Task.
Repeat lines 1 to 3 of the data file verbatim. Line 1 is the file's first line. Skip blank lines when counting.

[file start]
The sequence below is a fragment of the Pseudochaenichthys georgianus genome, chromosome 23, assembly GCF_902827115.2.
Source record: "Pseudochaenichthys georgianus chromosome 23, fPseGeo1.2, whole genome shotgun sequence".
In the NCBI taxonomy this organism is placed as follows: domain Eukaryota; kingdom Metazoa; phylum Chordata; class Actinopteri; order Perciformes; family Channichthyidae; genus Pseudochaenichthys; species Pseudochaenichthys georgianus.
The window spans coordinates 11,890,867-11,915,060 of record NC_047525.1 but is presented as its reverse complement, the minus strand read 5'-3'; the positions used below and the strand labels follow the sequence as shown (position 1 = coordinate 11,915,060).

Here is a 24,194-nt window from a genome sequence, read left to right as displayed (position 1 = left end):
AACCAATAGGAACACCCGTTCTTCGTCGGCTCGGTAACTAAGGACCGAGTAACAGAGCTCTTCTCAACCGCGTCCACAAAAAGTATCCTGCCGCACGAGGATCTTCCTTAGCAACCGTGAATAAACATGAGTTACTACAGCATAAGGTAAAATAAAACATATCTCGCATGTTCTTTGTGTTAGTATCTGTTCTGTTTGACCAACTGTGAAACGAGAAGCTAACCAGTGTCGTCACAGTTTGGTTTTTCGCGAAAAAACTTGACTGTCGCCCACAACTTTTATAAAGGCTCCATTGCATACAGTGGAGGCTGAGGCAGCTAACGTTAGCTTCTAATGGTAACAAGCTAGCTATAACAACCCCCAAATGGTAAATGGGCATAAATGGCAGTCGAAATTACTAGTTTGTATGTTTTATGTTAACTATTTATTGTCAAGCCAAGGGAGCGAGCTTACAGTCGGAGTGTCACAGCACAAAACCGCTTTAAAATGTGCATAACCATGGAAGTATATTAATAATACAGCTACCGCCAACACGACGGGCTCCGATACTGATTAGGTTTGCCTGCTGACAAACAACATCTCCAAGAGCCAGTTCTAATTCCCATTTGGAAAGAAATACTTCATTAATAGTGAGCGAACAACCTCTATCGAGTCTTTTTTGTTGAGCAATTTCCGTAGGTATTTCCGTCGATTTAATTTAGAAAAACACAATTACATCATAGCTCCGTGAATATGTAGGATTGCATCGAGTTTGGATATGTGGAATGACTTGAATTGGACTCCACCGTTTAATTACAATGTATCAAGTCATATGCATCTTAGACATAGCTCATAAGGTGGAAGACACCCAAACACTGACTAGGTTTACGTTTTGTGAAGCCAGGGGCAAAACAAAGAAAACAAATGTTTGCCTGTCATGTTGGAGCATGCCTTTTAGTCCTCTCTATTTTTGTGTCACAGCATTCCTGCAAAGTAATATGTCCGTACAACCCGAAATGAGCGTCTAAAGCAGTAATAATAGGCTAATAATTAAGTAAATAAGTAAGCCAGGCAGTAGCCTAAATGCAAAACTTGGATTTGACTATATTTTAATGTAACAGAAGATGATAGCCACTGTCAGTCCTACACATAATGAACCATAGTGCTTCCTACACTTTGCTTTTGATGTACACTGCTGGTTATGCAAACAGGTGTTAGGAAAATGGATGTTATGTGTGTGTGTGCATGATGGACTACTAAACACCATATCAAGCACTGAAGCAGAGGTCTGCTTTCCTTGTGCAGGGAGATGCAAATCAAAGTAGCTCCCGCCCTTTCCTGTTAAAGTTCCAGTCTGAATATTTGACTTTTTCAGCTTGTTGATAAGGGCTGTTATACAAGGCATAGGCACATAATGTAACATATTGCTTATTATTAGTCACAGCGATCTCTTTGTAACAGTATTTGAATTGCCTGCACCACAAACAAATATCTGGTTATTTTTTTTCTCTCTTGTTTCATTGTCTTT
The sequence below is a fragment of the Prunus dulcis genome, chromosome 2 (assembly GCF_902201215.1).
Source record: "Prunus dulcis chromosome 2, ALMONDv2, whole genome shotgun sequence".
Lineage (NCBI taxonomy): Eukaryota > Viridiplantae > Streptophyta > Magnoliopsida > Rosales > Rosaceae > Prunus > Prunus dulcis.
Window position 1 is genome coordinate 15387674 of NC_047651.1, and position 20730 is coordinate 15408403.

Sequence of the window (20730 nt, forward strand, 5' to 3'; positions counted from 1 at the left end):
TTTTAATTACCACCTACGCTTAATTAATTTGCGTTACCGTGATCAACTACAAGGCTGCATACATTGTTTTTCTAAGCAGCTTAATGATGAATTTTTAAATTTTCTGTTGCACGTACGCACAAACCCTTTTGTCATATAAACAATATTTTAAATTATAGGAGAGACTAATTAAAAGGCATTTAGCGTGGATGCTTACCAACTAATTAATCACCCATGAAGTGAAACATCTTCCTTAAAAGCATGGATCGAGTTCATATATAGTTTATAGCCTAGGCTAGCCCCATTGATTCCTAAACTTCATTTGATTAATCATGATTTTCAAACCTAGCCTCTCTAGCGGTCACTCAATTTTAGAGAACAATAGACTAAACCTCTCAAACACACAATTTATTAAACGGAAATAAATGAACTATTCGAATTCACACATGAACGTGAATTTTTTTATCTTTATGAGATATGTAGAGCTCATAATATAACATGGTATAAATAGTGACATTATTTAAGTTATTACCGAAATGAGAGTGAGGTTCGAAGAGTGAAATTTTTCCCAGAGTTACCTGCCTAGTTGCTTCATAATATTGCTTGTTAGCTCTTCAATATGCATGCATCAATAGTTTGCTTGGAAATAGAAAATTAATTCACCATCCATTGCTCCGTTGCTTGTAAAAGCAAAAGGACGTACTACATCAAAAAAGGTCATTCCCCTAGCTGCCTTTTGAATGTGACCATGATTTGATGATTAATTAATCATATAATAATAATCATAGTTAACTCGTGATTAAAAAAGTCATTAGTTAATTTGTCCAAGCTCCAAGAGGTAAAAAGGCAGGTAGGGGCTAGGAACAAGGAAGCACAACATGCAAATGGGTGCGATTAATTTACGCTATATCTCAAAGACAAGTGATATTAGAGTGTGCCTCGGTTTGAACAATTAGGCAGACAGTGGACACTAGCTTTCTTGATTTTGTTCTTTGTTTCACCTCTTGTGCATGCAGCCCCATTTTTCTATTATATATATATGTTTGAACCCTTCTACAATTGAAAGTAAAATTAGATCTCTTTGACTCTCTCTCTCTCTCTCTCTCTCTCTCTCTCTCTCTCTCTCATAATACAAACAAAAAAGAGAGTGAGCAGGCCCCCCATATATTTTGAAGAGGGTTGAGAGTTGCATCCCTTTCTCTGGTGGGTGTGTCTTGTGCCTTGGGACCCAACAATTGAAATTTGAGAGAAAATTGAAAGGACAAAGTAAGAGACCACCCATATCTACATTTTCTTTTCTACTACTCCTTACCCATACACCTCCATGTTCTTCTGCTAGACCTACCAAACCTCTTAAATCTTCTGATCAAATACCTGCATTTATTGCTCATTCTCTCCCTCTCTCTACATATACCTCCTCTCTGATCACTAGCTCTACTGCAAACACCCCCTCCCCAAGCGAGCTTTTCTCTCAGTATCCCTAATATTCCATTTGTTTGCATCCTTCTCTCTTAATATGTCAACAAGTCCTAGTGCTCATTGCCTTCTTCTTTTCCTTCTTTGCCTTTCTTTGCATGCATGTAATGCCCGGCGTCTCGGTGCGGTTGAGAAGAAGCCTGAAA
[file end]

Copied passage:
The sequence below is a fragment of the Pseudochaenichthys georgianus genome, chromosome 23, assembly GCF_902827115.2.
Source record: "Pseudochaenichthys georgianus chromosome 23, fPseGeo1.2, whole genome shotgun sequence".
In the NCBI taxonomy this organism is placed as follows: domain Eukaryota; kingdom Metazoa; phylum Chordata; class Actinopteri; order Perciformes; family Channichthyidae; genus Pseudochaenichthys; species Pseudochaenichthys georgianus.